Others include selling for cash at spot prices and hedging by using various futures and options strategies for crops that have a commodities market. Producer car shipping is another delivery option but, according to Blue, it’s not as popular as it once was among Prairie producers.
Blue acknowledges deciding between all of the different pricing and delivery alternatives can pose a challenge for many farmers, especially those with little grain marketing experience.
“I could see how that might be a daunting task for farmers who aren’t really initiated in this stuff,” Blue says. Because of that, he believes producers shouldn’t be afraid to seek out help if it’s available.
“A lot of grain companies now provide a lot of different cash pricing alternatives, and so it may be useful to try to learn as much about those as possible,” says Blue. “The grain companies have marketing representatives that can help out with that.”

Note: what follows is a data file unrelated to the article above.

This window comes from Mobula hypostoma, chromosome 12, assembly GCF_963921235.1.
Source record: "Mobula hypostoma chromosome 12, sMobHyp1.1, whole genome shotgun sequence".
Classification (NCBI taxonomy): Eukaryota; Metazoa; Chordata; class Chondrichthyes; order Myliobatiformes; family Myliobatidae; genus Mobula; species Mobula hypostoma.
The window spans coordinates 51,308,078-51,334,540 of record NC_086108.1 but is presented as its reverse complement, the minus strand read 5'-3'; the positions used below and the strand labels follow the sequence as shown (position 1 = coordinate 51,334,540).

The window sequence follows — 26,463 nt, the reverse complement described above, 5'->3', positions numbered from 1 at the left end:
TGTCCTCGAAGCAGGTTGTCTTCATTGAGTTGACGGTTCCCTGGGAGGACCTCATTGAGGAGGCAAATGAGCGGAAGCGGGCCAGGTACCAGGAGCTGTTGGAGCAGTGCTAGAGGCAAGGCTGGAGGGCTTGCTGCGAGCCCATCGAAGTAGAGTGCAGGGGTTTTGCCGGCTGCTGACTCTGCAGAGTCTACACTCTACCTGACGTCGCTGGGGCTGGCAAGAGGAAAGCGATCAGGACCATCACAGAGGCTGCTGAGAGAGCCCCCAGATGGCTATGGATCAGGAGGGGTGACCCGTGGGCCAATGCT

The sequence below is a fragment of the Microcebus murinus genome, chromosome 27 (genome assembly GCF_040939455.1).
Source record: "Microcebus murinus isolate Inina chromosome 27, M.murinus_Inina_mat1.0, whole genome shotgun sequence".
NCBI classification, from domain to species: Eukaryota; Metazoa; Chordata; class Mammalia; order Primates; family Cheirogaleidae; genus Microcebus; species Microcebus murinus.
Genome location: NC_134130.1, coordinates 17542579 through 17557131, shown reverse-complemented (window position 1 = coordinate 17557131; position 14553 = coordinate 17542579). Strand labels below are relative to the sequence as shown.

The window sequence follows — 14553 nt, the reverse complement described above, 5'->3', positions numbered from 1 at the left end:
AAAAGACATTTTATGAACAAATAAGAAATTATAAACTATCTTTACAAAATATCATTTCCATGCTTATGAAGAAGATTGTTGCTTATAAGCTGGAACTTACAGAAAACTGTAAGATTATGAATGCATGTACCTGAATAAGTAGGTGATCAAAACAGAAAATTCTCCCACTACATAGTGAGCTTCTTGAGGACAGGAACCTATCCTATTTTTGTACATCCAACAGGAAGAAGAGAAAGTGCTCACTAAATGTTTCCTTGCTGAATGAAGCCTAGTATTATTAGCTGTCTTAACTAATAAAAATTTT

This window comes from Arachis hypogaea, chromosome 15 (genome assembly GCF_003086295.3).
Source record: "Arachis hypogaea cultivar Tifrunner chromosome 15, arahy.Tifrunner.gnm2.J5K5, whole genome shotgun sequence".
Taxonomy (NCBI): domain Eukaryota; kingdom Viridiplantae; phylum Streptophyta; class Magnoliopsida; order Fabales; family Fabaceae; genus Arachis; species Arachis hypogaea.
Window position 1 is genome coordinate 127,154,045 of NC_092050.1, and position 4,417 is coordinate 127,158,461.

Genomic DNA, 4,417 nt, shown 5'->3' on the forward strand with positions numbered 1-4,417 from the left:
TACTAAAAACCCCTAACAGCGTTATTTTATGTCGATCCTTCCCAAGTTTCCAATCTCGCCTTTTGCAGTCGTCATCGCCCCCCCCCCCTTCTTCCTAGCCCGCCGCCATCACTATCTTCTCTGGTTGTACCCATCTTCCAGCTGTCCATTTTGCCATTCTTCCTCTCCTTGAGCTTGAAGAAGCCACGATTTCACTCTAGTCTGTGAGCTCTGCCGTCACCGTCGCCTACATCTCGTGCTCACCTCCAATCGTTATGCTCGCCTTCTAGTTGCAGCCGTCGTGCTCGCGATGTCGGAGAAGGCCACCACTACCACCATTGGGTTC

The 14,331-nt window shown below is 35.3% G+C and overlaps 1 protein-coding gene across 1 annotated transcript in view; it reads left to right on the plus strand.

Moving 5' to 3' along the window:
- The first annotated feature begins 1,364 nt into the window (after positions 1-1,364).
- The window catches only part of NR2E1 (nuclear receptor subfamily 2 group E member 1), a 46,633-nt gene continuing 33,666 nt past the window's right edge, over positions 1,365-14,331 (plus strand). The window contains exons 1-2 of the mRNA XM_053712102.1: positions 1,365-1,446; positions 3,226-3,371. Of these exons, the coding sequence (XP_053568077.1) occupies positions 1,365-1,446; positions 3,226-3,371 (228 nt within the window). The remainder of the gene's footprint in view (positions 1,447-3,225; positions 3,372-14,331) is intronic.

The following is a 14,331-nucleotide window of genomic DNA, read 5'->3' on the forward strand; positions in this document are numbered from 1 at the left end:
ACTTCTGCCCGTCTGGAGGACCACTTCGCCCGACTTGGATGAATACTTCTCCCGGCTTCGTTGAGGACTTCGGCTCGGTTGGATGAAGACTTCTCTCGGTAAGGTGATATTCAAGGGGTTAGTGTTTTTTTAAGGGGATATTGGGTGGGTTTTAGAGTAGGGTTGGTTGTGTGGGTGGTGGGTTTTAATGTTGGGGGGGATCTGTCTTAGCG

Put plan to paper
A last step is to sit down and draft a marketing plan that specifically states what, when, how much and what method will be used to sell your grain. And once you’ve made your plan, stick with it.
Wittal says farmers who understand grain marketing and treat it as an important part of the business know it takes discipline for a marketing plan to work. Those who stray too far from the plan can risk falling into the same traps as those who don’t have a marketing strategy, such as panic selling.
Of course, that doesn’t mean a grain marketing plan is something to be seen as set in stone. No plan is perfect and there will be times when adjustments are necessary — which is why our experts agree it’s important you review and evaluate your marketing plan regularly to make sure it is working for your operation and achieving your marketing goals.